Janesville sees rising COVID-19 in its wastewater, according to new DHS tracker

Oshkosh is also seeing higher numbers
Published: Dec. 9, 2020 at 3:27 PM CST
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MADISON, Wis. (WMTV) - What a community is flushing down the toilet may be giving Wisconsin health officials as much as a week’s head start in detecting new COVID-19 outbreaks across the state.

In its latest daily update, the Dept. of Health Services added to its coronavirus dashboard its wastewater monitoring network. The agency explains COVID-19 can start appearing in people’s feces soon after they are infected, detecting spread before symptoms start showing – if they even show up at all.

“Surveillance of wastewater is part of our broader statewide efforts to better understand and monitor this virus,” said Secretary-Designee Andrea Palm. “This publicly available dashboard will also empower both Wisconsinites and leaders to make more informed decisions about COVID-19 in their communities.”

The dashboard tracks sewershed locations and boundaries and the changes in the amount of the virus in the water. By tracking the changes in the virus, health officials can detect potential spread up to a week before changes in clinical testing start rising or falling.

“This wastewater surveillance data can provide a larger window for public health officials to execute targeted public health interventions,” Dr. Jonathan Meiman, Chief Medical Officer for the DHS Bureau of Environmental and Occupational Health said.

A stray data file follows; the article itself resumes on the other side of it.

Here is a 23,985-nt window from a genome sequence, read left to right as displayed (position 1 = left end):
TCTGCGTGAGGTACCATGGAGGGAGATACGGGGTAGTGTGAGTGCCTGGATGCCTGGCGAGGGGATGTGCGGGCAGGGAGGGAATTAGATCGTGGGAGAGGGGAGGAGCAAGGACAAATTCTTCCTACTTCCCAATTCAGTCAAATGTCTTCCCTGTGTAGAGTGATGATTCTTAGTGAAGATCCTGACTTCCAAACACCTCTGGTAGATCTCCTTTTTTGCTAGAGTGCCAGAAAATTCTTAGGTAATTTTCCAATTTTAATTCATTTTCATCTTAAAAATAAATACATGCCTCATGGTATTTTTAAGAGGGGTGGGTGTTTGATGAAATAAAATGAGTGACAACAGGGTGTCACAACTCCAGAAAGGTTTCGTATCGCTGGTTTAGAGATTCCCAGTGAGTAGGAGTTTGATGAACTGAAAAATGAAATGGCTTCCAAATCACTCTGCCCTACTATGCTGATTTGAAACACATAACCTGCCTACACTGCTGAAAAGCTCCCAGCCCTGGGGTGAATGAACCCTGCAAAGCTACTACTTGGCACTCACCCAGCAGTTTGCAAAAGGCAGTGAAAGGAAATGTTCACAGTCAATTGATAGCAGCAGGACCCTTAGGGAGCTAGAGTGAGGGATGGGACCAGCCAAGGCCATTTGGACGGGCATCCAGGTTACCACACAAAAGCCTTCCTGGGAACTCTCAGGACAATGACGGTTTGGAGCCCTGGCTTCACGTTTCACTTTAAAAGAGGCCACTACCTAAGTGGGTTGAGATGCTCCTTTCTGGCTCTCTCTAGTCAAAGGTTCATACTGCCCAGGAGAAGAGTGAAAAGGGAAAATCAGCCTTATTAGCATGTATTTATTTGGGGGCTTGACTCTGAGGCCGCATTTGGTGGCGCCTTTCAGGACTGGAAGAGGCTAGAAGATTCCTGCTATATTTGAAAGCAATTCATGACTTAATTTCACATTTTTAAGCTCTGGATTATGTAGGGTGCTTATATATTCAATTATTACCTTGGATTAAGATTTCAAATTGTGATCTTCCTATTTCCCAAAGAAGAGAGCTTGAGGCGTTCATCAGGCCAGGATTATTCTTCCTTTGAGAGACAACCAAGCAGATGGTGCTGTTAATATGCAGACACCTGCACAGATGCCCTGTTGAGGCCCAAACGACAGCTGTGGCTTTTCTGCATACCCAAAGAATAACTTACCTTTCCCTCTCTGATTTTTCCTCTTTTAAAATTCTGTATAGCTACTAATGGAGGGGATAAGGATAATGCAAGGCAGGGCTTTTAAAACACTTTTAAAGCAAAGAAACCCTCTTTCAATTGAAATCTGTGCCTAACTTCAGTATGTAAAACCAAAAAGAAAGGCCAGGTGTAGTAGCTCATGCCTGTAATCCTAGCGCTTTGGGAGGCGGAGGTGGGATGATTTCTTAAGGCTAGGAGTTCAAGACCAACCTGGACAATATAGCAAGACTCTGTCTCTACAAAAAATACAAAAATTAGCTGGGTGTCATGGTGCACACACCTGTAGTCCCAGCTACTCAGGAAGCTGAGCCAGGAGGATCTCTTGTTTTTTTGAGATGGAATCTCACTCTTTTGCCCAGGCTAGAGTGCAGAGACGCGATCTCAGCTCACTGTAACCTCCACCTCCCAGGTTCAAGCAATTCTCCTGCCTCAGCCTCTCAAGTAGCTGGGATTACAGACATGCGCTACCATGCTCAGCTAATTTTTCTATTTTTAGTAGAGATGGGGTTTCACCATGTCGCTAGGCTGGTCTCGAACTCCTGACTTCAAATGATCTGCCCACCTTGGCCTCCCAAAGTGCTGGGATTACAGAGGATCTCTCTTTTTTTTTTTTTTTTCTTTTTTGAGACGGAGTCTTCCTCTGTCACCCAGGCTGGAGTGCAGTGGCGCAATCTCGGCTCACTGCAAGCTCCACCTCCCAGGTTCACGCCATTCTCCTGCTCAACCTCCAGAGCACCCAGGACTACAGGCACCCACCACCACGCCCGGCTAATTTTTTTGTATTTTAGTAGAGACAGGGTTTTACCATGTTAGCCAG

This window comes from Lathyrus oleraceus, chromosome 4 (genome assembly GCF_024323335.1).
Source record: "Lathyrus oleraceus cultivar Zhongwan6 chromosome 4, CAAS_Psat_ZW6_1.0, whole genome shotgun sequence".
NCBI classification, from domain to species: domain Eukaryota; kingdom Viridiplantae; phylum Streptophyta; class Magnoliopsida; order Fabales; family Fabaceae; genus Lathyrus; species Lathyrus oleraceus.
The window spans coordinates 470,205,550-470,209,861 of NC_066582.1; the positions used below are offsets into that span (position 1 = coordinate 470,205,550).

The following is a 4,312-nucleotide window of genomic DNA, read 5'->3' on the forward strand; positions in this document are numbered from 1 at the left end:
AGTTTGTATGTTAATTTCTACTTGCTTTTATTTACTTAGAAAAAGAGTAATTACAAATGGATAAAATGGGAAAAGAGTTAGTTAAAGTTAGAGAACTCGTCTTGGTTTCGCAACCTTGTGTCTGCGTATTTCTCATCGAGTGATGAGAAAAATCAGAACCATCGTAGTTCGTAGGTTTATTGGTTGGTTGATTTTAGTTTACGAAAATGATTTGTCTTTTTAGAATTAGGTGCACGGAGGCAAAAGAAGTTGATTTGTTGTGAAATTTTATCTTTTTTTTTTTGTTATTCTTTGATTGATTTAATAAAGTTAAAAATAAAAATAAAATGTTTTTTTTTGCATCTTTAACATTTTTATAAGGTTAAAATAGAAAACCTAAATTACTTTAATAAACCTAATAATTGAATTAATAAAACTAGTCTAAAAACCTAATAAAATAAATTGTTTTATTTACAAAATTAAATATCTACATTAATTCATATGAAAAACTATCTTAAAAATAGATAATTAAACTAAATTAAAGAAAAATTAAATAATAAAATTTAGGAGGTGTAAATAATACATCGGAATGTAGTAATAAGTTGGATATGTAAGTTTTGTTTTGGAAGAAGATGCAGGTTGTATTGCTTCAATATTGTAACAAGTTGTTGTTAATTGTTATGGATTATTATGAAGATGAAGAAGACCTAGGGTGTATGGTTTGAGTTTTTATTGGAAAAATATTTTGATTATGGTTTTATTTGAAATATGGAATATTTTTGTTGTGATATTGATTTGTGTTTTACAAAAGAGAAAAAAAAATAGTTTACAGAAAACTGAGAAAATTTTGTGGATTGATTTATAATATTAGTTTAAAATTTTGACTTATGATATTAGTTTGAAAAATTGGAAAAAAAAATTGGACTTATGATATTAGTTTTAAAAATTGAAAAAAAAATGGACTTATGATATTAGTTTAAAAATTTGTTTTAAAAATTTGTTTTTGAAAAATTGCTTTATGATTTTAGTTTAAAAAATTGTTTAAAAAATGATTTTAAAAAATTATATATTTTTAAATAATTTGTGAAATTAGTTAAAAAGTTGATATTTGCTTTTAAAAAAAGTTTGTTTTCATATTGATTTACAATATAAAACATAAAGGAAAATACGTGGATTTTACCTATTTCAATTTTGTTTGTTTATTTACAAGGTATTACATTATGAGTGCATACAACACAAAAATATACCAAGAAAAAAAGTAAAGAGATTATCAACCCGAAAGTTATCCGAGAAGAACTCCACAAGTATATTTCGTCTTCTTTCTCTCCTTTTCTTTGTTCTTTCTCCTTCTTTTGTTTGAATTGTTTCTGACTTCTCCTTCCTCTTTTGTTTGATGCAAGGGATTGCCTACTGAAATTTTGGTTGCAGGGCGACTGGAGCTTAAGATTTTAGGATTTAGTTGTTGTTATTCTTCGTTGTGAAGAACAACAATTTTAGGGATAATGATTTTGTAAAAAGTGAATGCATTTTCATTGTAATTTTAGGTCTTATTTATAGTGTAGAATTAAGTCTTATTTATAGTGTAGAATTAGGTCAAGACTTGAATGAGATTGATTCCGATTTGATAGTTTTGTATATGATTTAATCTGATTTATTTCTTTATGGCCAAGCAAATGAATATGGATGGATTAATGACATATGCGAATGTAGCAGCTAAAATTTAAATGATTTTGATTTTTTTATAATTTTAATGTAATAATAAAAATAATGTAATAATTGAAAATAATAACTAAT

Approximately 70 sewersheds are currently enrolled in the program. Of those, only two saw increases in coronavirus concentration over the previous two weeks: Janesville and Oshkosh. De Pere and River Falls saw declines over that period, while the rest of the watersheds held steady.


Health officials reported 81 more people have died from COVID-19 symptoms over the past day, the latest update to the Dept. of Health Services tracker showed. While that is an increase over Tuesday’s report, it is little changed over last Tuesday.

That left the seven-day rolling average for deaths linked to the virus flat, with an average of 55 people per day dying over the past week. In December alone, DHS has recorded 574 deaths, sending the all-time total to 3,887 deaths from complications related to the virus.

Health officials tallied 3,619 new cases Wednesday, approximately 30 percent of the 11,726 total tests added. With the latest cases, DHS figures show 422,065 people have tested positive since the pandemic began – and with fewer than 55,000 of them still active the percentage of cases that are active has fallen below 13 percent.

DHS also shows 215 more people were admitted into Wisconsin hospitals over the past day. Currently, there are 1,556 COVID-19 patients at Wisconsin hospitals with 325 of them in intensive care units.

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